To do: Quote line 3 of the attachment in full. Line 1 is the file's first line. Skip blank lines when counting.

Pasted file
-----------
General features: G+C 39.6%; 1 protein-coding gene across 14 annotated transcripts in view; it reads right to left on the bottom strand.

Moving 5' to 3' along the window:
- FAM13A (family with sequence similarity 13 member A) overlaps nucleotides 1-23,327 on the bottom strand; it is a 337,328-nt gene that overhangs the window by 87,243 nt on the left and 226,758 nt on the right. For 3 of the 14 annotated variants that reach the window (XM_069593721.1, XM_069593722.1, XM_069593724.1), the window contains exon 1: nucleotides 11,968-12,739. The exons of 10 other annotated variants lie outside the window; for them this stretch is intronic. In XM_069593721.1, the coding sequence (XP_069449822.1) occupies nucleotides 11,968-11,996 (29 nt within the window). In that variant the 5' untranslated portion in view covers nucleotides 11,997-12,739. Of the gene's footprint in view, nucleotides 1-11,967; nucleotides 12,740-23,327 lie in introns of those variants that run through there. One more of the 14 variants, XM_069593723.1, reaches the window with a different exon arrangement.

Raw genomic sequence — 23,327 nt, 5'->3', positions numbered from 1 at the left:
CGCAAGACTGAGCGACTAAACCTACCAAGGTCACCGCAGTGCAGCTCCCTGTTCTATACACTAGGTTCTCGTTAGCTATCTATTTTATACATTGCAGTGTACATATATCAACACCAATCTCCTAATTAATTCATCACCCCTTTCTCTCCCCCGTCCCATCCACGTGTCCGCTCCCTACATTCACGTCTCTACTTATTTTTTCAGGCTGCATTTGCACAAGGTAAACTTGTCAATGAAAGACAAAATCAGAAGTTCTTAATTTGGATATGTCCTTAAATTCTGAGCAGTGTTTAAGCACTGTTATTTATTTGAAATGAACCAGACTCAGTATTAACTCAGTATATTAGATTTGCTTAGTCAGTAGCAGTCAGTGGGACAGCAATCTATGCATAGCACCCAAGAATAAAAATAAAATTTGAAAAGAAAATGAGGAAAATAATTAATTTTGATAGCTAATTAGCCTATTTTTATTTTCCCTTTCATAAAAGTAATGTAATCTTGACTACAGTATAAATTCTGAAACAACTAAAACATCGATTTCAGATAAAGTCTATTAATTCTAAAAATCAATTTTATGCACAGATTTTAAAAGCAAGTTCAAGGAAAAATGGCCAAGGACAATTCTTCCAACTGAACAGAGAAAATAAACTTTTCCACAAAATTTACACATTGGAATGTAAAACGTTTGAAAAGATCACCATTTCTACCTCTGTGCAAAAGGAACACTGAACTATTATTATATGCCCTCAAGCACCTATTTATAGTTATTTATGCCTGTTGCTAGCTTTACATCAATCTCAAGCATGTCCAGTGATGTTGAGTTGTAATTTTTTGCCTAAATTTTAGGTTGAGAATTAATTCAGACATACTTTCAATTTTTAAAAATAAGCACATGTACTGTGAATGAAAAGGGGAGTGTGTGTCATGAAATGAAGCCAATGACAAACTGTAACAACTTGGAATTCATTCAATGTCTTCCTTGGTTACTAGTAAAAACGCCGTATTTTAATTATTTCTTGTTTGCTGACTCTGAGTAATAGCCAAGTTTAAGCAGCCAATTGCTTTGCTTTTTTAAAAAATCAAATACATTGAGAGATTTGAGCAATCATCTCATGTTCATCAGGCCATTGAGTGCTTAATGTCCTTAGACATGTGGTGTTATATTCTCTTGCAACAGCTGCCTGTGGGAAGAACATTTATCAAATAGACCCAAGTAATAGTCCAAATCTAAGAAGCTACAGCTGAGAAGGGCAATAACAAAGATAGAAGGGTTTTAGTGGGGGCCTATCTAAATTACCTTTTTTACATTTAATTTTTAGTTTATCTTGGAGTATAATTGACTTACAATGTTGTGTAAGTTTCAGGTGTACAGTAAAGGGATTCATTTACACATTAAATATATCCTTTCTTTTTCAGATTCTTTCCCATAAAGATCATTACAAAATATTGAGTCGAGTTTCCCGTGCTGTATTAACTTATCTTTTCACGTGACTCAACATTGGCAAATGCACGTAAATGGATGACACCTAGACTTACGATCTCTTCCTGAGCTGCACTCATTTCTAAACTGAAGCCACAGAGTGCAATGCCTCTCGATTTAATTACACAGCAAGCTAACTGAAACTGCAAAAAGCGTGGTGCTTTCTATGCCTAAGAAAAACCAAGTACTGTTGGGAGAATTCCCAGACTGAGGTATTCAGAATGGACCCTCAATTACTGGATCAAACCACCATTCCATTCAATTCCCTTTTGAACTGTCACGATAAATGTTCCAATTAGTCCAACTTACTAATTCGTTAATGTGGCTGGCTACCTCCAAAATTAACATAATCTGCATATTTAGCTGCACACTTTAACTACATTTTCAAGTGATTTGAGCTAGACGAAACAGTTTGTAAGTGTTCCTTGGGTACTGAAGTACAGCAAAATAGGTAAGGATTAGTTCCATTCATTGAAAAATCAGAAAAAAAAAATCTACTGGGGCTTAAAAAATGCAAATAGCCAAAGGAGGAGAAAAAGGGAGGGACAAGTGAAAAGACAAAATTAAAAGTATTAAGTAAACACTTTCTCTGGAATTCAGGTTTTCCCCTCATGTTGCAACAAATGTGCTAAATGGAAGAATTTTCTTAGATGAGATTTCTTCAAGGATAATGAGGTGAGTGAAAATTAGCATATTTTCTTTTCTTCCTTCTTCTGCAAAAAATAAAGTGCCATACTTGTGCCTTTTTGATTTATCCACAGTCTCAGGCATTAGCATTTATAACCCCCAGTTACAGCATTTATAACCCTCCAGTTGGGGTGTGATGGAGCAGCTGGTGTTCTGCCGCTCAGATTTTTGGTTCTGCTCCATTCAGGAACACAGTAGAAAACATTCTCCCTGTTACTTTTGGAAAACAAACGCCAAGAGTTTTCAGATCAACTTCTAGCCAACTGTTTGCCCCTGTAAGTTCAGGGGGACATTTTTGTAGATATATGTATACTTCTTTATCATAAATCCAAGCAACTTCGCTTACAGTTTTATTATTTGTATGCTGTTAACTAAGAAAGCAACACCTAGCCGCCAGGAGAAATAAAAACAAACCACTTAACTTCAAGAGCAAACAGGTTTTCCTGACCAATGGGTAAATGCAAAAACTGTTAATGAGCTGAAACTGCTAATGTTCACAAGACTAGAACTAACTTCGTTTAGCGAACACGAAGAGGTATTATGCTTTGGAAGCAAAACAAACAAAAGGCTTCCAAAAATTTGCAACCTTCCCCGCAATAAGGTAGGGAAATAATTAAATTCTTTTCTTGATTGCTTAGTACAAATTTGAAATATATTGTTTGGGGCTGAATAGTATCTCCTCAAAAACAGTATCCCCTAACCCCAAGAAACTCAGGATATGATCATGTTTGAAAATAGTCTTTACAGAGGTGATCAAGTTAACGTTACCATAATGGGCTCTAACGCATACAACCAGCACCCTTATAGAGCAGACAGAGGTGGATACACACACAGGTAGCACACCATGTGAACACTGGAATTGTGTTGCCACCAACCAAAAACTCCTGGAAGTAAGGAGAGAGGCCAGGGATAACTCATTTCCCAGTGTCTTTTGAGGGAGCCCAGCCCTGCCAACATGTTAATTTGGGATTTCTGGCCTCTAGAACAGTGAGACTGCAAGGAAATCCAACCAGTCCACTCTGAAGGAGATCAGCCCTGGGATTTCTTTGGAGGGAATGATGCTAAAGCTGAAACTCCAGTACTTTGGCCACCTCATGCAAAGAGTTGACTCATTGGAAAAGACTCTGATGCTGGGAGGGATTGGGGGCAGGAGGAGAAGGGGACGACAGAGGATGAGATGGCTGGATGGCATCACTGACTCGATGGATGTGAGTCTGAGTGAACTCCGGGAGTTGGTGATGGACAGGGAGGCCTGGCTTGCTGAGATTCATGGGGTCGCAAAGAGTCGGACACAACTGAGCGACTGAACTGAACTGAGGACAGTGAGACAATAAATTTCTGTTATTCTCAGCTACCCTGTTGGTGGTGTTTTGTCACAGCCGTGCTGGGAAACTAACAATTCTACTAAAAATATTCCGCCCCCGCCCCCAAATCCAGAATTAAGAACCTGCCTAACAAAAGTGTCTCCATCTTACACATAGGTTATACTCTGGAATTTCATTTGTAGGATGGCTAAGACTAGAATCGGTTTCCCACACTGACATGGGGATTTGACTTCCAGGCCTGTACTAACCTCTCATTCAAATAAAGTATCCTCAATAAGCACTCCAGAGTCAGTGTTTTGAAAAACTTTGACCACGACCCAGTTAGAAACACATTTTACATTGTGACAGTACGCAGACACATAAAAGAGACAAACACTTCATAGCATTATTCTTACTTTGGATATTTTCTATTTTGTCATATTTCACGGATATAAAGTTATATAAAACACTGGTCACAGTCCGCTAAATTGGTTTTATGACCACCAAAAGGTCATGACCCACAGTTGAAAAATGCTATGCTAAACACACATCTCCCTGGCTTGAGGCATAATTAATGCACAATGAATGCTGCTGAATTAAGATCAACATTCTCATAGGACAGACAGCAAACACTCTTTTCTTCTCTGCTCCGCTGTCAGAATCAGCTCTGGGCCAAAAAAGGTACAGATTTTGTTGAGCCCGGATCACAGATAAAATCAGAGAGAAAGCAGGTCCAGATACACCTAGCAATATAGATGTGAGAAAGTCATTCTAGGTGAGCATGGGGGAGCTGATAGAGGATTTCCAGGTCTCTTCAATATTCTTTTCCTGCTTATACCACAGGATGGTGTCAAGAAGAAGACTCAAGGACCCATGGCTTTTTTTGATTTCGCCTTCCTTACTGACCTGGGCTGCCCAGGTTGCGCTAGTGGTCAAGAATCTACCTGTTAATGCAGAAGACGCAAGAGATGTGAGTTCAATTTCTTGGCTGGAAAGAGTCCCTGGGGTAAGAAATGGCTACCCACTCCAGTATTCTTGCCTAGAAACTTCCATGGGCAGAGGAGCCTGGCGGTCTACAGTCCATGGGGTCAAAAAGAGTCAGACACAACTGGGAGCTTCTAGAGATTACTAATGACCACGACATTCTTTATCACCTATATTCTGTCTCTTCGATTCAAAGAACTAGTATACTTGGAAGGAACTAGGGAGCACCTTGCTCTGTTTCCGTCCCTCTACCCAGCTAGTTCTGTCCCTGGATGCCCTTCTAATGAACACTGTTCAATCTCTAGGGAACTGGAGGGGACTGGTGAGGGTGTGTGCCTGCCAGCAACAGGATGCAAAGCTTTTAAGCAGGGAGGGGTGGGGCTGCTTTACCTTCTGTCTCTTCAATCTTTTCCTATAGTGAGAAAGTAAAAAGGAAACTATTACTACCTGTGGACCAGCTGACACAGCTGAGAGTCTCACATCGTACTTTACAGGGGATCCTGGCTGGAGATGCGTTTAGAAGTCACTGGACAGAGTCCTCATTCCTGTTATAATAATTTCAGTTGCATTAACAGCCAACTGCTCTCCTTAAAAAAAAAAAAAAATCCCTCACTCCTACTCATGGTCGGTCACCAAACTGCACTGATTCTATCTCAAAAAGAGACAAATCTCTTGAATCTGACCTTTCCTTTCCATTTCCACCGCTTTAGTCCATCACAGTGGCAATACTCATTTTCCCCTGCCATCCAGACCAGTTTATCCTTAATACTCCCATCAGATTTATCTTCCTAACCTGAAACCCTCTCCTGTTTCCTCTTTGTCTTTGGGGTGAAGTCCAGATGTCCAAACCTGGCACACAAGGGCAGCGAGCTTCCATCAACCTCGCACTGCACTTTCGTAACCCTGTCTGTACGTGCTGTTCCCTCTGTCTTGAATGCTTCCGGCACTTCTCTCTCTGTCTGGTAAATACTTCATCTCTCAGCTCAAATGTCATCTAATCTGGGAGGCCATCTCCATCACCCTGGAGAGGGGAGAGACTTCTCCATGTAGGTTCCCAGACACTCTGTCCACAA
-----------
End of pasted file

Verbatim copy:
- FAM13A (family with sequence similarity 13 member A) overlaps nucleotides 1-23,327 on the bottom strand; it is a 337,328-nt gene that overhangs the window by 87,243 nt on the left and 226,758 nt on the right. For 3 of the 14 annotated variants that reach the window (XM_069593721.1, XM_069593722.1, XM_069593724.1), the window contains exon 1: nucleotides 11,968-12,739. The exons of 10 other annotated variants lie outside the window; for them this stretch is intronic. In XM_069593721.1, the coding sequence (XP_069449822.1) occupies nucleotides 11,968-11,996 (29 nt within the window). In that variant the 5' untranslated portion in view covers nucleotides 11,997-12,739. Of the gene's footprint in view, nucleotides 1-11,967; nucleotides 12,740-23,327 lie in introns of those variants that run through there. One more of the 14 variants, XM_069593723.1, reaches the window with a different exon arrangement.